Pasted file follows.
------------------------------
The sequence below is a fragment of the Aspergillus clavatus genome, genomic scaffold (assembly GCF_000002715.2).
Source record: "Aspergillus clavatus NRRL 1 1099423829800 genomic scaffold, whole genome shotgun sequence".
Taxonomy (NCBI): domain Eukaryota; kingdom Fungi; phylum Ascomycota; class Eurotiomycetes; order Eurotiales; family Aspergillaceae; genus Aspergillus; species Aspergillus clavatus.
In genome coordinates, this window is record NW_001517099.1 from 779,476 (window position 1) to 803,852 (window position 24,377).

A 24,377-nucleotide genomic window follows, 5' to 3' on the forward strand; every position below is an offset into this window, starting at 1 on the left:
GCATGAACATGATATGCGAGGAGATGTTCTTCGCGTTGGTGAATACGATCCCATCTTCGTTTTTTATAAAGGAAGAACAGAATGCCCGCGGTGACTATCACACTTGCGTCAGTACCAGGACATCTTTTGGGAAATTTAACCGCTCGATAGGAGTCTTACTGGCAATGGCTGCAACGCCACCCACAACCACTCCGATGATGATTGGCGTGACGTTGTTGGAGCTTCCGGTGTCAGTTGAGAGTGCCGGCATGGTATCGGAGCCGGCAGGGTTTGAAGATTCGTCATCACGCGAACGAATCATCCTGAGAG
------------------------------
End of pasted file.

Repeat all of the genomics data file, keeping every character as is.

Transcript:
The sequence below is a fragment of the Aspergillus clavatus genome, genomic scaffold (assembly GCF_000002715.2).
Source record: "Aspergillus clavatus NRRL 1 1099423829800 genomic scaffold, whole genome shotgun sequence".
Taxonomy (NCBI): domain Eukaryota; kingdom Fungi; phylum Ascomycota; class Eurotiomycetes; order Eurotiales; family Aspergillaceae; genus Aspergillus; species Aspergillus clavatus.
In genome coordinates, this window is record NW_001517099.1 from 779,476 (window position 1) to 803,852 (window position 24,377).

A 24,377-nucleotide genomic window follows, 5' to 3' on the forward strand; every position below is an offset into this window, starting at 1 on the left:
GCATGAACATGATATGCGAGGAGATGTTCTTCGCGTTGGTGAATACGATCCCATCTTCGTTTTTTATAAAGGAAGAACAGAATGCCCGCGGTGACTATCACACTTGCGTCAGTACCAGGACATCTTTTGGGAAATTTAACCGCTCGATAGGAGTCTTACTGGCAATGGCTGCAACGCCACCCACAACCACTCCGATGATGATTGGCGTGACGTTGTTGGAGCTTCCGGTGTCAGTTGAGAGTGCCGGCATGGTATCGGAGCCGGCAGGGTTTGAAGATTCGTCATCACGCGAACGAATCATCCTGAGAG